Archive for the ‘Landscape Architecture’ Category

January 07 2015

Zaha Hadid’s Architecture to Reconcile Khmer Rouge for Phnom Penh, Cambodia?

January 7th, 2015Posted by 

It has been almost 40 years since the terror of the Khmer Rouge began in Cambodia, but the scars are still visible and the country is still recovering. In recent years, Phnom Penh has seen unprecedented growth and innovation, especially in the design and construction industry. However, as foreign aid and foreign architecture infiltrates the […]

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January 05 2015

Galway, Ireland Turns to its Community in Struggle Against Sprawl

January 5th, 2015Posted by 

As long as cities have existed there has been urban sprawl. In Galway, Ireland a dramatic increase in the city’s urban sprawl began in the 19th century, when labourers flocked from the countryside to work in the new factories that were then springing up. Large developments of small terraced houses began to appear, and new […]

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January 01 2015

An Ambitious Project to Open Access for Swimming in the Historic Center of Berlin

January 1st, 2015Posted by 

In Germany, a project supported since 2012 by the Flussbad Berlin association aspires to make swimming in the river possible in the heart of the Berlin capital. It could come to fruition between now and 2018. Imagined in 1997 by two architects, the brothers Jan and Tim Elder, the project proposes building a natural pool in the […]

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December 29 2014

More than Half of the World’s Zoroastrians Call Mumbai, India Home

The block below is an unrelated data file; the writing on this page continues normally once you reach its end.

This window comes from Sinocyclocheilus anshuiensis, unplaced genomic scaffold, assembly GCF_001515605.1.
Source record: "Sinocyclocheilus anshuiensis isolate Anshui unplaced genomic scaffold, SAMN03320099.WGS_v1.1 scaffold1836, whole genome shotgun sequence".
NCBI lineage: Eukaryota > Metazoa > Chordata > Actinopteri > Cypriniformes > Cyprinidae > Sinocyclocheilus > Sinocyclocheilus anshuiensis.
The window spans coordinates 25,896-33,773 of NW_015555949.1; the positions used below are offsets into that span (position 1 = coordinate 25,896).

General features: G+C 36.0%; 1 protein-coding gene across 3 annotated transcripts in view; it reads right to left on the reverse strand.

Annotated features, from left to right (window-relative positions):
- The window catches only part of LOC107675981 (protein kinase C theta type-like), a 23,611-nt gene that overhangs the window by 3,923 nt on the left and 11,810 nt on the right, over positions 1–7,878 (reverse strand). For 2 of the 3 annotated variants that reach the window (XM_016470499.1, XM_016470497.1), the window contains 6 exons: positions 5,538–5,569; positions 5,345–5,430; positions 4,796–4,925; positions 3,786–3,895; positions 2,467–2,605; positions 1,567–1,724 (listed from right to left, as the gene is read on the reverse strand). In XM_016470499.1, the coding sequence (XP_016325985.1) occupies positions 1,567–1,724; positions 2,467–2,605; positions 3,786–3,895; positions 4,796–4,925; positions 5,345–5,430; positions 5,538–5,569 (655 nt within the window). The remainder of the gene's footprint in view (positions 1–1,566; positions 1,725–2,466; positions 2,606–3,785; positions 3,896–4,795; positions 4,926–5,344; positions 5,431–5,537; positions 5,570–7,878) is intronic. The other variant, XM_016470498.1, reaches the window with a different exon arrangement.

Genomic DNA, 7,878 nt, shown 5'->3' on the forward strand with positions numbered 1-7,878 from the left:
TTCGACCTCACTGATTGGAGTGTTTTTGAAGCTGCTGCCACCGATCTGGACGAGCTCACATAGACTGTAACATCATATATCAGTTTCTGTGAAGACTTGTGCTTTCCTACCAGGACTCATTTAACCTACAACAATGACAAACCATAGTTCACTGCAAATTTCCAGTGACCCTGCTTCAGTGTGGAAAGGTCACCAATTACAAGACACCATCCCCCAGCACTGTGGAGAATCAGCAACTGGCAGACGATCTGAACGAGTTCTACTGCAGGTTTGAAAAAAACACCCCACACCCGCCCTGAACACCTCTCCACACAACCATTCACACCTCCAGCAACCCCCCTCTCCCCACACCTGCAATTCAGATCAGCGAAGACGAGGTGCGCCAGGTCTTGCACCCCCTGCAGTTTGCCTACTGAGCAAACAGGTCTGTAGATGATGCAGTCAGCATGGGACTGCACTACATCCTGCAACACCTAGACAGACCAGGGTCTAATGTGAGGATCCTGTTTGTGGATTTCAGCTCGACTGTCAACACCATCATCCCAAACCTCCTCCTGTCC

December 29th, 2014Posted by 

We have all heard about the famous Persians Xerxes, Cyrus and Darius the Great. They were recorded by ancient Greek historians, and were even referenced heavily in the Bible. But whatever happened to their descendants? The short answer is they moved to Mumbai. Mumbai (or Bombay) in India is home to the largest Zoroastrian community in […]

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December 25 2014

Lighting Act Partners with Dijon, France to Create Darcy Square’s Urban Living Room

December 25th, 2014Posted by 

Urban lighting is both a question of quality and quantity. A demonstration, completely nuanced, at Darcy Square of Dijon, France’s tramway. Within the framework of the planning for the Dijon tramway, landscaper Alfred Peter has also given value to the contiguous public spaces. More precisely, two major sites in the city: Darcy Square Place de […]

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December 23 2014

Tiny & Historical “Shoebox” Houses Face Development Pressure in Montreal

December 23rd, 2014Posted by 

“Shoe boxes,” the little houses that have survived the passage of time in Montreal, tend to attract attention. In the urban landscape, they seem out of place. In order to better get to know the history of these little houses, we met with three of their owners. They were all chosen by chance during a […]

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December 19 2014

“The Gathering” Results in Remarkable Population Increase for Galway, Ireland

December 19th, 2014Posted by 

Situated on the shores of the Atlantic Ocean overlooking Galway Bay and the majestically beautiful Burren National Park, Galway, Ireland has always been one of the most popular tourist destinations in Ireland. However, in recent decades Galway has also become a popular location to live and work year-round. The population of the city has expanded 58.5% […]